Tuesday, August 20, 2019

No endgame in sight for farm Brexit

March 5, 2019 by  
Filed under News & Business

Uncertainty over the impact of Brexit on agriculture will continue for some time to come, says James Whilding.

Farming experts have been debating for months the impact of the government’s Agriculture Bill on the industry as it prepares for life outside the European Union. More recently, talk has intensified regarding the potential effects of a no-deal Brexit  and trade tariffs on farming fortunes.

Farmers are a resilient bunch. And in terms of planning and development, rural activity has been a matter of “business as usual” with landowners and tenants continuing to utilise extended permitted development rights and supportive planning policies to upgrade farm buildings and diversify.

These are uncertain times. But farming is not alone. Other industries also face an unknown future.

Mixed outlook

For UK construction, the current impact on delivery is somewhat mixed. The Financial Times recently reported that business activity in the sector had “slowed to its weakest level in 10 months” with employment growth at its lowest level since July 2016.

Lack of skilled labour and a downturn in house price growth are affecting the delivery of new housing. But with inflation and interest rates at low levels, the potential impacts forecast by Bank of England governor Mark Carney may not come to fruition.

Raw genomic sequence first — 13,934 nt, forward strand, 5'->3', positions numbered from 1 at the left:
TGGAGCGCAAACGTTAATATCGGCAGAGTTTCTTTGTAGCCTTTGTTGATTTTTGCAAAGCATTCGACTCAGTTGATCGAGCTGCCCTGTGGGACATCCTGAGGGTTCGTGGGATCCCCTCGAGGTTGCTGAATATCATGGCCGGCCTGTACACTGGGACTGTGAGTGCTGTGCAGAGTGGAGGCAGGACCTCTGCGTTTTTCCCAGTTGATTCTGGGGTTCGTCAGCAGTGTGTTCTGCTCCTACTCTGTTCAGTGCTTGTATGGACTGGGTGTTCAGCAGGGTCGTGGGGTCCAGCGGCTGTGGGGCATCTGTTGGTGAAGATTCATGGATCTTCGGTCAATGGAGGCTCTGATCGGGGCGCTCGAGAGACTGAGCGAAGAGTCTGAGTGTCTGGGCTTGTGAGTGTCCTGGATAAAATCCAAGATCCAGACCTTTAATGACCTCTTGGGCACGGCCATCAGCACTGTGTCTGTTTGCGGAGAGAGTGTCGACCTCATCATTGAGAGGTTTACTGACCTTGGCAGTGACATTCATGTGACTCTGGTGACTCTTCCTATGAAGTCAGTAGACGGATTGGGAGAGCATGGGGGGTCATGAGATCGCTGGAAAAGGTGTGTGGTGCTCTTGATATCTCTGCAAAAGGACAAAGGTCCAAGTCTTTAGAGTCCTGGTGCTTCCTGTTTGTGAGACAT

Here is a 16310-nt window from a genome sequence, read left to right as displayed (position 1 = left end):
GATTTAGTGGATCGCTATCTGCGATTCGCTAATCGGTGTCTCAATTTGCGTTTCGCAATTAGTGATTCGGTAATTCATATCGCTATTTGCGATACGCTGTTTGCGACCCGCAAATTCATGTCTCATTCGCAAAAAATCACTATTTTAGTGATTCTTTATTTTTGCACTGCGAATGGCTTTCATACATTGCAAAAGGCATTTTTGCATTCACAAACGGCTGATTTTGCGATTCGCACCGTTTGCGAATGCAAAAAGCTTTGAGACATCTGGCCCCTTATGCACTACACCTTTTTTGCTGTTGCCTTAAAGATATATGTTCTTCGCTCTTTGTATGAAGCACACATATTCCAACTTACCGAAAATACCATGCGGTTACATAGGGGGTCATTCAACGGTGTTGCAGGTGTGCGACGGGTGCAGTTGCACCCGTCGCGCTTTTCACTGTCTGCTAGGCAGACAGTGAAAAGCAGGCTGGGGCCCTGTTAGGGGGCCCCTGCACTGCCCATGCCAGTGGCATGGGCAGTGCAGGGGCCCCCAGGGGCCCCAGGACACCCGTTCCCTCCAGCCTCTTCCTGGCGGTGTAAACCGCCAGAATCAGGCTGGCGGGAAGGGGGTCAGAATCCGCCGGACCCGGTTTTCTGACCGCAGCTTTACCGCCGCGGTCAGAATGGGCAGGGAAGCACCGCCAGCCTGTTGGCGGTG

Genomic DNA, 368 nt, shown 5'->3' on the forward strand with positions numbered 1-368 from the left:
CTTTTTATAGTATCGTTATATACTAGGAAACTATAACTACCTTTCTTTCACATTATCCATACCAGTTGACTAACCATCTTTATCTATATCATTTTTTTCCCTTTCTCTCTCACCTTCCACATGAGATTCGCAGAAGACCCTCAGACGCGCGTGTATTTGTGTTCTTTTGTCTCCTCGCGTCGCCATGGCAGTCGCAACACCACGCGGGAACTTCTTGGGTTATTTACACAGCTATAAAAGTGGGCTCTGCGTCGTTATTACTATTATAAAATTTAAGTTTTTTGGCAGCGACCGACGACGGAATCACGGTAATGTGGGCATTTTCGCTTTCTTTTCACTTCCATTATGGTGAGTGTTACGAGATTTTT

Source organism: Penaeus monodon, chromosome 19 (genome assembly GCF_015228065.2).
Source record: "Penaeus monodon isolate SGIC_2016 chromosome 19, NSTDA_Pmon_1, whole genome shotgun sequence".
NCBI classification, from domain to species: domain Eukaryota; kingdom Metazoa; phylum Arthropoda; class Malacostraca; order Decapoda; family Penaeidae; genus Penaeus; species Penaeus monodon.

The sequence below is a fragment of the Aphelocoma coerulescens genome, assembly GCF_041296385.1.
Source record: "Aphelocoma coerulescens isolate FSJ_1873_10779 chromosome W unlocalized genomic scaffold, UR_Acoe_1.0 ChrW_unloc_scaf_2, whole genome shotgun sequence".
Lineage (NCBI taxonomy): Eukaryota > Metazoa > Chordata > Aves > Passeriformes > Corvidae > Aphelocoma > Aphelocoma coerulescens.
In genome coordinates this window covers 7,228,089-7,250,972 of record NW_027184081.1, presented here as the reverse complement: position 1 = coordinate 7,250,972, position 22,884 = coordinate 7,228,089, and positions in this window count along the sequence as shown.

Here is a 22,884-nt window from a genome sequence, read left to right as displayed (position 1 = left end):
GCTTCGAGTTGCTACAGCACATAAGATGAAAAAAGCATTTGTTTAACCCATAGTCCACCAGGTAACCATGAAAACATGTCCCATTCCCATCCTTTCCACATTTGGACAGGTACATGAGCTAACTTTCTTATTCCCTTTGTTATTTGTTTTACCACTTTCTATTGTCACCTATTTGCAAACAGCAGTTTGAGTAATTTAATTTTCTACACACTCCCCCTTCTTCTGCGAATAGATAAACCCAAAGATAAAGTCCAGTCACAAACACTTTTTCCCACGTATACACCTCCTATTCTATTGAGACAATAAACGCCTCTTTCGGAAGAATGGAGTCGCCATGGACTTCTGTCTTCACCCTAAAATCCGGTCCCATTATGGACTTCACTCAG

Of significance moving forward will be the environmental assessment of development projects and policies which have been an important EU law influence on planning in the UK.

If an eventual decision sees the UK remain a member of the European Economic Area (EEA) and the European Free Trade Association (EFTA), compliance with EU law regarding Environmental Impact Assessment and the Habitats Directive, for example, will continue.

Air and water

But such directives will have no influence on UK law if we end up outside of such regimes. This is particularly relevant for farmers considering larger developments. These include intensive pig and poultry production, and follows a recent government focus on air and water quality.    

The impact of Brexit on national and local planning policies is thus difficult to assess. But given that environmental impact and habitat protection are already key considerations for the government, any changes may be slight unless legislation is repealed or amended.

James Whilding is a director at chartered surveyors and planning consultants Acorus Rural Property Services. For details, visit www.acorus.co.uk.